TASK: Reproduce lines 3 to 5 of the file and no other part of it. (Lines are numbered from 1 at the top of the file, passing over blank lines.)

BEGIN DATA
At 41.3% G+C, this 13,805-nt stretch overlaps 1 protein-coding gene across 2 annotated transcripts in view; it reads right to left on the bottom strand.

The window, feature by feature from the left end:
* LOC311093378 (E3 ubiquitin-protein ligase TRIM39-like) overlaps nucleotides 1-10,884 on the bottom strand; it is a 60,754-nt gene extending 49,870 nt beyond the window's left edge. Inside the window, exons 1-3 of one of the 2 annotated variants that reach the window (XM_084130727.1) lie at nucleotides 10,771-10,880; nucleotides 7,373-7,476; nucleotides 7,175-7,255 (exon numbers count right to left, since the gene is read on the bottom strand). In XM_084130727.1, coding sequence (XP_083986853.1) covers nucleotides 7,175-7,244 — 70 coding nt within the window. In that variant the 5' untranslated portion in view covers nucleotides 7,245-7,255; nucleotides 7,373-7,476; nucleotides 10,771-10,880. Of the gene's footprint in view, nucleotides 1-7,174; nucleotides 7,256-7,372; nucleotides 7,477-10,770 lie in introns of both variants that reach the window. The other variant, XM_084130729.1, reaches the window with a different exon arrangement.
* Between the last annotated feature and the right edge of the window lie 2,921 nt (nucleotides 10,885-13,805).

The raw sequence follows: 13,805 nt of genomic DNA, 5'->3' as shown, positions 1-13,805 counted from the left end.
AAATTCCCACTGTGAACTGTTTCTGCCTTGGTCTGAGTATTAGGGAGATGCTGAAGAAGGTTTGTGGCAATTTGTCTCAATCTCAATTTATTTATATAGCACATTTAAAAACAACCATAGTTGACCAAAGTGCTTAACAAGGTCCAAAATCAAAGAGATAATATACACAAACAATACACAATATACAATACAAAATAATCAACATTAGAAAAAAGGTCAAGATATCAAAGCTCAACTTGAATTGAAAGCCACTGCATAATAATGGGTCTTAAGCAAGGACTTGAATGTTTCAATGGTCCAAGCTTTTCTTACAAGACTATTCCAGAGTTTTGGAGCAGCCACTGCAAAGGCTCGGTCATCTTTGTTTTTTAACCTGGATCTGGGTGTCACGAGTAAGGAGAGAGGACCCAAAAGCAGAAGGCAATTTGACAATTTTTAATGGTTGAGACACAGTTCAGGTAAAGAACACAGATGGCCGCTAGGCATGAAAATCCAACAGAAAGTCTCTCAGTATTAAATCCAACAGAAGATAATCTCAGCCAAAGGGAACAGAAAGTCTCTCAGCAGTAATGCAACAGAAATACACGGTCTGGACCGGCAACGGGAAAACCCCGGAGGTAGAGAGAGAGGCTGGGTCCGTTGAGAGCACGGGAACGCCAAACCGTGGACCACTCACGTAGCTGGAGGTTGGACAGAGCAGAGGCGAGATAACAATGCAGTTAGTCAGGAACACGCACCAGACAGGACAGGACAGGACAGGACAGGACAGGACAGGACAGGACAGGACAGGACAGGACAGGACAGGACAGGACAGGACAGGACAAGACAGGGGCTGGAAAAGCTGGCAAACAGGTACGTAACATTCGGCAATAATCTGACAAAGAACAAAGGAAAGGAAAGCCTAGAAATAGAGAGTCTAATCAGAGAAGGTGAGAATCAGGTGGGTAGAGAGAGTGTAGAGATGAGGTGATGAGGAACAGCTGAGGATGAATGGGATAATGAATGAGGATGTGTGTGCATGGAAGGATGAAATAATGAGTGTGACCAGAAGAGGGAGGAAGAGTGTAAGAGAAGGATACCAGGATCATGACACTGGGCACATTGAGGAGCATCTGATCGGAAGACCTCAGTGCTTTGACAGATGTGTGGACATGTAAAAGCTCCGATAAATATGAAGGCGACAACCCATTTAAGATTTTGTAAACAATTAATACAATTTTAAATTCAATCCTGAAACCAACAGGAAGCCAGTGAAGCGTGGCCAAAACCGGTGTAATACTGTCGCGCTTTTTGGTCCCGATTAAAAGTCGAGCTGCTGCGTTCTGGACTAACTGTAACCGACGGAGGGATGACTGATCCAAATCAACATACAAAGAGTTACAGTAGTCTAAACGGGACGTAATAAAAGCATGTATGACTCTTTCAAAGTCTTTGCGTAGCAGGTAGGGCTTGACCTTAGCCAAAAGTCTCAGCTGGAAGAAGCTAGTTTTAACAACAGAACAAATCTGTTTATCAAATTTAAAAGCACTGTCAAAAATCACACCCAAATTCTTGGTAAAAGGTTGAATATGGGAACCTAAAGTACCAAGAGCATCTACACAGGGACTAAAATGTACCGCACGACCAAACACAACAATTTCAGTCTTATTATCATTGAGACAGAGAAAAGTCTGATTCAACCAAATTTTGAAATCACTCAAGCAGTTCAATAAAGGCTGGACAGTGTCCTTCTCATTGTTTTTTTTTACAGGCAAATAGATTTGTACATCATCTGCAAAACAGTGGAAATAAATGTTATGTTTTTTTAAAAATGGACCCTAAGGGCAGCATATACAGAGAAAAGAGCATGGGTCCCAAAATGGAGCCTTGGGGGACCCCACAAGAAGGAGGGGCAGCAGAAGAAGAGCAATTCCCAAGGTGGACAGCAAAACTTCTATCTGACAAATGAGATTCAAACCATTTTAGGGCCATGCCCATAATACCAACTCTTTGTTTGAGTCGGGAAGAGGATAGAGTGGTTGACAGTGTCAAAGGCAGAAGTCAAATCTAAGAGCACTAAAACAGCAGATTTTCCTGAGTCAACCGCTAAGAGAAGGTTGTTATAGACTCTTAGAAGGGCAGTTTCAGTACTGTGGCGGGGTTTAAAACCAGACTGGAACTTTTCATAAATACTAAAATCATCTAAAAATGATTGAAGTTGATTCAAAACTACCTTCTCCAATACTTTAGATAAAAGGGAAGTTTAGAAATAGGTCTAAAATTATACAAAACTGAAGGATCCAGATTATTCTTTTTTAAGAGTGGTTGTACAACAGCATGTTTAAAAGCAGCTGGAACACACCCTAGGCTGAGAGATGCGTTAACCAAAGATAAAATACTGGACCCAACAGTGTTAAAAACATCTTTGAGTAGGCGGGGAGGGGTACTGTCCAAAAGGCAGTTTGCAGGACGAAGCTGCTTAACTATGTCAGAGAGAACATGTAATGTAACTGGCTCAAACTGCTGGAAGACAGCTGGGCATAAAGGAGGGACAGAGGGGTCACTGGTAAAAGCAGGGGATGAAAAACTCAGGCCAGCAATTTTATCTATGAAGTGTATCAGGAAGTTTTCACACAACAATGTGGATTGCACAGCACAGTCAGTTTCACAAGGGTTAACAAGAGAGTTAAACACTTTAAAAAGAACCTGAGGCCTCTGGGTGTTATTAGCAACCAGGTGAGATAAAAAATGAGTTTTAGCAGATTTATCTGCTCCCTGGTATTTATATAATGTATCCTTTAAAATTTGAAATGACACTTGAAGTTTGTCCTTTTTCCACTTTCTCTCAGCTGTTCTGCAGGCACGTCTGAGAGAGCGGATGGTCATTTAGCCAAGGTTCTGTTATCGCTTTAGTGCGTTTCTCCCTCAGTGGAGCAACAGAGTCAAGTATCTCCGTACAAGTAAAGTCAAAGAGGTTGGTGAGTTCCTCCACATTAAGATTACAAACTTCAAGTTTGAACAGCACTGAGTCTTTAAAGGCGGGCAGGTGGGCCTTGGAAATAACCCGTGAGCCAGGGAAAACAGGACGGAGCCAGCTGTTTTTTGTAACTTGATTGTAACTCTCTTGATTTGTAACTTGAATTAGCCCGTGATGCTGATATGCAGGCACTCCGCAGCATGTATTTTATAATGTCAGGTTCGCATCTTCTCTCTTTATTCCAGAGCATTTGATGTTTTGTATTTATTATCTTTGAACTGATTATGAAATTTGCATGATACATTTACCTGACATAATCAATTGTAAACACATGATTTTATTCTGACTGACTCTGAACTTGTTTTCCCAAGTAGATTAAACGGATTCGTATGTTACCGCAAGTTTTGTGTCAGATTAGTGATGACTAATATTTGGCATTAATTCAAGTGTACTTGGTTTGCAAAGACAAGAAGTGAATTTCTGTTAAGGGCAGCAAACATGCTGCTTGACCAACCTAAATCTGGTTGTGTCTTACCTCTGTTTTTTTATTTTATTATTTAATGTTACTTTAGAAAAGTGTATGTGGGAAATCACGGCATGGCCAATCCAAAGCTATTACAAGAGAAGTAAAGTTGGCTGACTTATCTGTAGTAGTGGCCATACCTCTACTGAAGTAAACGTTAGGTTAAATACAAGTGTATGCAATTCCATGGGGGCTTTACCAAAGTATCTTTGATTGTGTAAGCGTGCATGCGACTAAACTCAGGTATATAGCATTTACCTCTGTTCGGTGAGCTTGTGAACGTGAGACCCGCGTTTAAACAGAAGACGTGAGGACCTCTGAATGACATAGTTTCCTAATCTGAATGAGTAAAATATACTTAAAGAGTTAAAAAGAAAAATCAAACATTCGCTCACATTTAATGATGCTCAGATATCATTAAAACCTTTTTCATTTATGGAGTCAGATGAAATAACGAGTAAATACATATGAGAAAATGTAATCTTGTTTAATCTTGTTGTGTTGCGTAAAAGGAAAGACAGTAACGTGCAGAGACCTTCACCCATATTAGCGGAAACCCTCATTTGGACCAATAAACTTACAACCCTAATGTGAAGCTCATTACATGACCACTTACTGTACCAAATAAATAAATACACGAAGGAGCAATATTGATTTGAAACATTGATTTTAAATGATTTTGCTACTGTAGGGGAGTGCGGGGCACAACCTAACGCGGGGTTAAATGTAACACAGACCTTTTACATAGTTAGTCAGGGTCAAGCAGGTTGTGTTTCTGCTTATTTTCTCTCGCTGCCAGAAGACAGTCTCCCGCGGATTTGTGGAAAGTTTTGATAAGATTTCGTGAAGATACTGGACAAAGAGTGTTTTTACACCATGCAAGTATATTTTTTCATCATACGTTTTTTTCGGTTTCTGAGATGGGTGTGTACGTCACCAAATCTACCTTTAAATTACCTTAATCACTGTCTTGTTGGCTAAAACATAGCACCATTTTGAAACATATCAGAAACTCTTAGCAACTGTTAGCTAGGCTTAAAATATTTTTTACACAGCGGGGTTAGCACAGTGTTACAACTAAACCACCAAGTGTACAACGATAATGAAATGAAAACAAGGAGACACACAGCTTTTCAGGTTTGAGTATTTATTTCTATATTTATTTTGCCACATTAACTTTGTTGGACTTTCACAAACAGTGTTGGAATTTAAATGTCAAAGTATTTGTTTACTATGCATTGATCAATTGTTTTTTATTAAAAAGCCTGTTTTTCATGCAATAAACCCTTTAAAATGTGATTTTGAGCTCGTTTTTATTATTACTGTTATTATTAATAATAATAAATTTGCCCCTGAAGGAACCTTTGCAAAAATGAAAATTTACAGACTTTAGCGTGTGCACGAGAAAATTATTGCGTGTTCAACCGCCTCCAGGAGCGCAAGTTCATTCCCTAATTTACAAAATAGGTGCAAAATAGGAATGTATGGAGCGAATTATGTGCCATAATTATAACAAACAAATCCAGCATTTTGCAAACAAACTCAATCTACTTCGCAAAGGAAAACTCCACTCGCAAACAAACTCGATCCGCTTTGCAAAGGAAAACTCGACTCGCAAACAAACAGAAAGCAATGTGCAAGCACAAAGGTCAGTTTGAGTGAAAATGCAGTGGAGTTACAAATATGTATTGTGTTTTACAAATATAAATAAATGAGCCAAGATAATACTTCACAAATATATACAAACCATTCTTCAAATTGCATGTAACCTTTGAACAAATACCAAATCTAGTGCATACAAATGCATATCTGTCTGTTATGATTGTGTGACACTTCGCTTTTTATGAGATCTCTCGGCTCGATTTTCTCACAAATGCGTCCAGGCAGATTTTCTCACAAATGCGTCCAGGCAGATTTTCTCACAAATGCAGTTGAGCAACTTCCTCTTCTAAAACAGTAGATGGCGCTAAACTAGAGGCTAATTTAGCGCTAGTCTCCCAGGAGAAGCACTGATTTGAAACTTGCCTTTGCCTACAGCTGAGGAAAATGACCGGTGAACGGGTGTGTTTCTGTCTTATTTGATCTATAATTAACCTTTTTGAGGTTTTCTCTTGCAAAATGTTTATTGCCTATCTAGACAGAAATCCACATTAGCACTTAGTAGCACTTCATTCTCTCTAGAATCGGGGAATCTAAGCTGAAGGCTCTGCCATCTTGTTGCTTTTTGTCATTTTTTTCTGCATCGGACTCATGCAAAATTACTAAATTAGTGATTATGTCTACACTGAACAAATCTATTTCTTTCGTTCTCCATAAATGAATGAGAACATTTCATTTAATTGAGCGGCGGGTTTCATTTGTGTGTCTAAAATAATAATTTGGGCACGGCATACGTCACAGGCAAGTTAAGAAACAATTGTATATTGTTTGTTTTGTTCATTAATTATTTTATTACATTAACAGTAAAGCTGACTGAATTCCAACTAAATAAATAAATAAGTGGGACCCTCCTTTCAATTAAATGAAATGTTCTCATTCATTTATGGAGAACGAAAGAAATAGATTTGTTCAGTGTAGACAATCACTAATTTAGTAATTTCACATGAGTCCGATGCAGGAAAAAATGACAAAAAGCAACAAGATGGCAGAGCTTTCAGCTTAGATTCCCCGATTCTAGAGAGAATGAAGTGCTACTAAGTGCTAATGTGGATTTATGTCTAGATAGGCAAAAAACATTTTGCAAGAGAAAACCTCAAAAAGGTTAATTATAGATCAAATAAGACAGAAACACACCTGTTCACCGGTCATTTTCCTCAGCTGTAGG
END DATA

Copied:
* LOC311093378 (E3 ubiquitin-protein ligase TRIM39-like) overlaps nucleotides 1-10,884 on the bottom strand; it is a 60,754-nt gene extending 49,870 nt beyond the window's left edge. Inside the window, exons 1-3 of one of the 2 annotated variants that reach the window (XM_084130727.1) lie at nucleotides 10,771-10,880; nucleotides 7,373-7,476; nucleotides 7,175-7,255 (exon numbers count right to left, since the gene is read on the bottom strand). In XM_084130727.1, coding sequence (XP_083986853.1) covers nucleotides 7,175-7,244 — 70 coding nt within the window. In that variant the 5' untranslated portion in view covers nucleotides 7,245-7,255; nucleotides 7,373-7,476; nucleotides 10,771-10,880. Of the gene's footprint in view, nucleotides 1-7,174; nucleotides 7,256-7,372; nucleotides 7,477-10,770 lie in introns of both variants that reach the window. The other variant, XM_084130729.1, reaches the window with a different exon arrangement.
* Between the last annotated feature and the right edge of the window lie 2,921 nt (nucleotides 10,885-13,805).

The raw sequence follows: 13,805 nt of genomic DNA, 5'->3' as shown, positions 1-13,805 counted from the left end.